Early Manuscript Map of Santa Barbara & Vicinity, Showing The Mission Tunnel -- The Longest Water Tunnel In the World as of 1911
Manuscript map of the Mission Creek Drainage area, extending from the Crest of the Santa Ynez Mountains to Downtown Santa Barbara, drawn by A.S. Cooper of Santa Barbara.
The map's primary purpose is to identify the drainage of water from the Santa Ynez Mountains toward the town of Santa Barbara, including contour lines, Canyon names and a number of early roads.
While it is not identified by name, one of the primary features of the map is the location of the Mission Tunnel. Begun in 1904 and completed in 1911, the Mission Tunnel, stretching to the far side of the Santa Ynez River Watershed on the far side of the Santa Ynez Mountains, would become the primary water source for Santa Barbara. At a length of 3.7 miles, it was, at the time, the longest water tunnel in the world.
The map identifies Santa Barbara's early downtown street grid, Light House, several early piers and the line of the Southern Pacific Railroad. The map shows "Thompson" on Hollister Avenue (now State Street), just to the west of Mission Creek and the Mission. This is a reference to Alpheus Thompson, who settled in Santa Barbara in about 1830 and became one of its first prominent Anglo settlers.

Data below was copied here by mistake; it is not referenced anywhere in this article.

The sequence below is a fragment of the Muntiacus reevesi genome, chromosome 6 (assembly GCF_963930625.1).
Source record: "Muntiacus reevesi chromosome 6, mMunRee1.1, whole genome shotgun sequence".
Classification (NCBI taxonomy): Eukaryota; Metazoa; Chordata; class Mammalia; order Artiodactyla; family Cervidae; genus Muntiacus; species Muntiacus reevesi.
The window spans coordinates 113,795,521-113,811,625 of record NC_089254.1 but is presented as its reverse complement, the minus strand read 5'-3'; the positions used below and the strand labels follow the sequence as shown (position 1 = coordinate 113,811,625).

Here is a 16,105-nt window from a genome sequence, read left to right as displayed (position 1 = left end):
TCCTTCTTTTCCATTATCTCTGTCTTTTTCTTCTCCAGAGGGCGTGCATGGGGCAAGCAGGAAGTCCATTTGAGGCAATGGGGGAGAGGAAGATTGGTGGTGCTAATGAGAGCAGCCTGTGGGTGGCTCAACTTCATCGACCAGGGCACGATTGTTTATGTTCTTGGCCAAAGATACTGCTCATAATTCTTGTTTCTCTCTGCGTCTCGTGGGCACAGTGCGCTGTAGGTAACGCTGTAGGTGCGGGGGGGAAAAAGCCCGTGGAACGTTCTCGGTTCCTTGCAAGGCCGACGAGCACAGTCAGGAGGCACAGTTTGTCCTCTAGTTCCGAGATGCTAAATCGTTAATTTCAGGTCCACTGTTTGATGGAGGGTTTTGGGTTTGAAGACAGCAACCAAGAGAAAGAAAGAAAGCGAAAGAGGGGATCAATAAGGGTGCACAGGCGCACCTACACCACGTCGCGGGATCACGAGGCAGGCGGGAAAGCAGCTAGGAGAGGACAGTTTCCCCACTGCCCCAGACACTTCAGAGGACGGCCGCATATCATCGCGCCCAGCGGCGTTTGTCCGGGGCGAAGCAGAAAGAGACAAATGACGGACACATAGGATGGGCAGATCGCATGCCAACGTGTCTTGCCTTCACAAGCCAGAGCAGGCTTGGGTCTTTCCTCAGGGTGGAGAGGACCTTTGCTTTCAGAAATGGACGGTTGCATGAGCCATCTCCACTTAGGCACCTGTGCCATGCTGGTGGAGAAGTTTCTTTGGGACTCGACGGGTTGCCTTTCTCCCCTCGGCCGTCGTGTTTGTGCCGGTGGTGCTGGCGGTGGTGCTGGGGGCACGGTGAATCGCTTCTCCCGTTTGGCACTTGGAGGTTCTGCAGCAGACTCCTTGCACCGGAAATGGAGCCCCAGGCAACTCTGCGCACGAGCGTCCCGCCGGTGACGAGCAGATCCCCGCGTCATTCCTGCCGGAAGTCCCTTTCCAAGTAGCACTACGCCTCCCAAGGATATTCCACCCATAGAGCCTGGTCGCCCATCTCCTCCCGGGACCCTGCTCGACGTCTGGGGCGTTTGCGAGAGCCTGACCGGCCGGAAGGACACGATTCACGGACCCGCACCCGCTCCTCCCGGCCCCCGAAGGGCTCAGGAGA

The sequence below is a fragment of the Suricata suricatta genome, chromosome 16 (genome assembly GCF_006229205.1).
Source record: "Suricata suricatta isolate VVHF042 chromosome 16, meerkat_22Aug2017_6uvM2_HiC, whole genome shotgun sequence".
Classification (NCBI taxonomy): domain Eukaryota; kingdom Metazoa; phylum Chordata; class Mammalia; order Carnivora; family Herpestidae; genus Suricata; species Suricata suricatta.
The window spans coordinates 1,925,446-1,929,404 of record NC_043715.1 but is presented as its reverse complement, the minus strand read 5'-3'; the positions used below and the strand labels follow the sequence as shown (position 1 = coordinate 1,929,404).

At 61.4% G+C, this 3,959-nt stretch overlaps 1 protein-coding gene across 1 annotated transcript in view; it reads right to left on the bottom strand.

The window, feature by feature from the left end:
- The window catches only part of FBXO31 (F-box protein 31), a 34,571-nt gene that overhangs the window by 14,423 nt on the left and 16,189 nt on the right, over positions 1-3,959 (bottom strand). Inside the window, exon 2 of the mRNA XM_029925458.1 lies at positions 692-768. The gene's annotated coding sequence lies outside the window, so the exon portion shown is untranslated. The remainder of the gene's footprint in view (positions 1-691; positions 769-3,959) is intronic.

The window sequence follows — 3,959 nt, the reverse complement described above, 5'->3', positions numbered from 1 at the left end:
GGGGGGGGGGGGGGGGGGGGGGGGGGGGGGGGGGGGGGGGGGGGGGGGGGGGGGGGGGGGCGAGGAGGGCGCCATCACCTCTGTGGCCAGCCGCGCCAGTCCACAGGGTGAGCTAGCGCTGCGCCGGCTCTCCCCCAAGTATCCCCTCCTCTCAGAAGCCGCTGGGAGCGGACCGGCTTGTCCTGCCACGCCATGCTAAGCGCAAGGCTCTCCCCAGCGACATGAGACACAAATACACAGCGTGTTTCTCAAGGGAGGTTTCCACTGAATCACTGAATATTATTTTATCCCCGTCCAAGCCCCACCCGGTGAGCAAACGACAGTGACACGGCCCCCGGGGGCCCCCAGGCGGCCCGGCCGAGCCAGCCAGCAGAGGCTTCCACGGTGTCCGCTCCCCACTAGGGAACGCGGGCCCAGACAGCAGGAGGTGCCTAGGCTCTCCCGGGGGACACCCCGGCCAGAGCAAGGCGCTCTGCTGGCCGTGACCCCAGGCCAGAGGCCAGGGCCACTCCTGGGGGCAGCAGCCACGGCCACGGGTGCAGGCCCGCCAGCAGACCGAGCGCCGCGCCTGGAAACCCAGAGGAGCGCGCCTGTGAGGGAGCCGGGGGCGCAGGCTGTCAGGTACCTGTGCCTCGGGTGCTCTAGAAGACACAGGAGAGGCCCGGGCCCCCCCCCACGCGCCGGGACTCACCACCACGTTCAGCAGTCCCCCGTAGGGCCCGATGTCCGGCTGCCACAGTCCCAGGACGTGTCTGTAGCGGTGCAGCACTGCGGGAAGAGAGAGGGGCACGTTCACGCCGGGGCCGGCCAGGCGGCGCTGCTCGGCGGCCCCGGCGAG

The map locates the Potter Hotel, which was built in 1903 and destroyed by fire in 1921.
A.S. Cooper's name first begins to appear in Santa Barbara as a Notary Public circa 1876. Cooper served as Deputy County Surveyor in the late 1870s and ran for County Surveyor in 1880, a position he seems to have held for many years. He also served as State Mineralogist for a period of time around 1900. The last work we can find by Cooper is in 1917, where he is employed by the City of Santa Barbara to prepare 8 maps, and listing him as a Civil Engineer.